The Women Of HAIM On Starting Young NPR's Rachel Martin talks with Este, Alana and Danielle Haim about the hype surrounding their recently released album and the musical influence of their parents.
NPR logo

The Women Of HAIM On Starting Young

  • Download
  • <iframe src="" width="100%" height="290" frameborder="0" scrolling="no" title="NPR embedded audio player">
  • Transcript
The Women Of HAIM On Starting Young

The Women Of HAIM On Starting Young

  • Download
  • <iframe src="" width="100%" height="290" frameborder="0" scrolling="no" title="NPR embedded audio player">
  • Transcript

ESTE HAIM: Hi, I'm Este.

DANIELLE HAIM: Hi, I'm Danielle.

ALANA HAIM: And I'm Alana.

DANIELLE HAIM: And we are...

HAIM: ...Haim.



Haim, three sisters from California, have been singing together their whole lives. They started out performing with their parents at local clubs and country fairs under the name Rockinhaim. Then, when they were old enough to go out on their own, they did. And it's been a crazy ride ever since. The three sisters have been touring for close to seven years, playing some of the biggest music festivals around the world. All that touring has made them so close, they finish each other sentences.

ESTE HAIM: Somestimes, we ...

ESTE, DANIELLE AND ALANA HAIM (In unison)...actually finish each other's sandwiches.


MARTIN: Last week, Haim released their very first album. It's called "Days Are Gone." I recently talked with the three sisters, and Danielle told me they started making music young - really young.

DANIELLE HAIM: When I was around 3 years old, my dad put me on the drums. And he kind of put all of us on the drums and taught us very kind of rudimental rhythms and stuff. And we all really took to it really well. And then once we got a little older, my mom brought out her acoustic guitar and would teach us kind of simplified Joni Mitchell songs and Beatles songs. And we grew up in LA, and all you kind of do in LA is just spend your whole day in the car, you know, driving from place to place. And my parents would always put on the radio full blast,and we'd listen to different stations and different types of music. And they were just big music lovers, so I think that kind of seeped into our brains.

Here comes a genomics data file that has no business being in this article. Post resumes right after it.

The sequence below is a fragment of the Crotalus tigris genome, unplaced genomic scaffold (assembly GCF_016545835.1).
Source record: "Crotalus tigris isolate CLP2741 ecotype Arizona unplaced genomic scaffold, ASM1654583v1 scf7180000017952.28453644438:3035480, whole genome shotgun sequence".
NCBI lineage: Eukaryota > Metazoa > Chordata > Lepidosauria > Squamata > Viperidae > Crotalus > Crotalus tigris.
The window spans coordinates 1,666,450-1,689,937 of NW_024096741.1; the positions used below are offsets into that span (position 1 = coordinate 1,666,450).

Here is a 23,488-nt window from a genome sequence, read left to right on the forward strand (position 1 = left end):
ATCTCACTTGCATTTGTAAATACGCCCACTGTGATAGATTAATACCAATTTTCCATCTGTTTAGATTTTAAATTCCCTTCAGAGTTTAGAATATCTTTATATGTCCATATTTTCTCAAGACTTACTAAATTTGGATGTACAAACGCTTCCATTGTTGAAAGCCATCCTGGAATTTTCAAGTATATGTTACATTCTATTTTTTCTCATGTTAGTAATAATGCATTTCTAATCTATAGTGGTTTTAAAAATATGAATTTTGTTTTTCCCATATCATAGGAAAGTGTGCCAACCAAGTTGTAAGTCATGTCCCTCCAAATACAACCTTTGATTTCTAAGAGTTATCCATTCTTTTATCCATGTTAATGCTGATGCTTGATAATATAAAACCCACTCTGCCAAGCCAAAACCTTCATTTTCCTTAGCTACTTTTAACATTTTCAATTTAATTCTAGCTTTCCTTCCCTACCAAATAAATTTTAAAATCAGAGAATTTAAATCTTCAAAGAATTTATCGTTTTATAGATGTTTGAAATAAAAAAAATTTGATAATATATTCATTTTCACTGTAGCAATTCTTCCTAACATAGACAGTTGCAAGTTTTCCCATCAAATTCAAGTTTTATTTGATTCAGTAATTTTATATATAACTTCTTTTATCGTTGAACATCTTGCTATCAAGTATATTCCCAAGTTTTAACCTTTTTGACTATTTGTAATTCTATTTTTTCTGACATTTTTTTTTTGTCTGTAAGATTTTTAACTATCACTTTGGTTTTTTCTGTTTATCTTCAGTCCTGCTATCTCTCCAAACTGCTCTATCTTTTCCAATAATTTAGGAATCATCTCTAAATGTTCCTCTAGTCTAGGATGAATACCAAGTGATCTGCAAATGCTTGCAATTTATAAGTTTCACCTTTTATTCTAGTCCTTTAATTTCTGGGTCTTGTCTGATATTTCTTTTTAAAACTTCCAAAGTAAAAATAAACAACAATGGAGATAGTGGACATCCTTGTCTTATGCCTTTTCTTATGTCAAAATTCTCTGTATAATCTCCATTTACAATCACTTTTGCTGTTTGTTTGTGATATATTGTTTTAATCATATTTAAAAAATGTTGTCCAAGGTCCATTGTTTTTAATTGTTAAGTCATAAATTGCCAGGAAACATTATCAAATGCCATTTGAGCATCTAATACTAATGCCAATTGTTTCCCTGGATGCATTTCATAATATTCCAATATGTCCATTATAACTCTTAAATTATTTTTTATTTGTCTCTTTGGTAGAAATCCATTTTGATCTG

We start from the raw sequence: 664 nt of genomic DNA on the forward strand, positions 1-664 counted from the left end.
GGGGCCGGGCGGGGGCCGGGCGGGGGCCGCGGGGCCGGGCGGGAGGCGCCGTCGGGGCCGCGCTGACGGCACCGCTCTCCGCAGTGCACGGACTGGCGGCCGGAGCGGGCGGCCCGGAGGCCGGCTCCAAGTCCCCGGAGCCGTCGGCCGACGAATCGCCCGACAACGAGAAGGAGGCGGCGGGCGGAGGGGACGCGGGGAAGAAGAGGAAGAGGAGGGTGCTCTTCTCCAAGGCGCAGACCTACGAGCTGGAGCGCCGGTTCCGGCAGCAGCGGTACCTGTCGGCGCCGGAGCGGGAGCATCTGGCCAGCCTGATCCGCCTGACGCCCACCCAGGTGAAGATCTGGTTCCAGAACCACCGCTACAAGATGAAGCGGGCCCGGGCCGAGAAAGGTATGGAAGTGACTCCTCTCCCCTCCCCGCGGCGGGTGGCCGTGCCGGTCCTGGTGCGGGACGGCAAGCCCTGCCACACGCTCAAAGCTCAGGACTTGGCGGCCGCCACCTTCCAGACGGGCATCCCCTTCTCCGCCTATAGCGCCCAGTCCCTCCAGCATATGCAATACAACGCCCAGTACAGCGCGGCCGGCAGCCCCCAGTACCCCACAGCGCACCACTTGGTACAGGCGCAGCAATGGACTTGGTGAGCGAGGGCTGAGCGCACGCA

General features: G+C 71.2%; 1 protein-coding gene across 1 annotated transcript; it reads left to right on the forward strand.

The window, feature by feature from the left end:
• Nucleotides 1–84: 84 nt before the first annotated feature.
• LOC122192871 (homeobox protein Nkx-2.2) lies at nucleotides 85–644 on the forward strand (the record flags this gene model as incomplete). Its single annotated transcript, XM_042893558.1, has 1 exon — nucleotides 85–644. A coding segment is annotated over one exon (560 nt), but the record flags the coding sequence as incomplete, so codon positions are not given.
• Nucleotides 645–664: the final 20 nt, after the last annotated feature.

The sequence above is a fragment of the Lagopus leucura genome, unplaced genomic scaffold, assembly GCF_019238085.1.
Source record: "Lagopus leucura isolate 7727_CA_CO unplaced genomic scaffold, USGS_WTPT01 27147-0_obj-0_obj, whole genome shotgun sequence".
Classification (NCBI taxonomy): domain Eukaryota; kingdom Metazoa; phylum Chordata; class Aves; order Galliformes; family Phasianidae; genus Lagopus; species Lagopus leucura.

HAIM: (Singing) Let me out, let me in, I give you everything I could give. You try to take, you try to make, you took all everything you gave me. You go off so easily, go on...

MARTIN: There's some great drumming on this album - on that song, in particular. It's got kind of a tribal feel to it. Who's playing on that track?

ALANA HAIM: Danielle.

ESTE HAIM: Yeah, Danielle plays all the drums...

DANIELLE HAIM: I played all the drums on the record.

ALANA HAIM: That's just what we grew up doing in our living room - was having like, these drum battles with our dad. He would bring us into the living room. And we'd have like, three sets of drums kind of set up, and timbales and congas and bongos - and just kind of an array of percussion. We'd call it the cushion box.


DANIELLE HAIM: You know, my dad would start a beat, and we would each try and follow along; and then we would kind of riff off each other.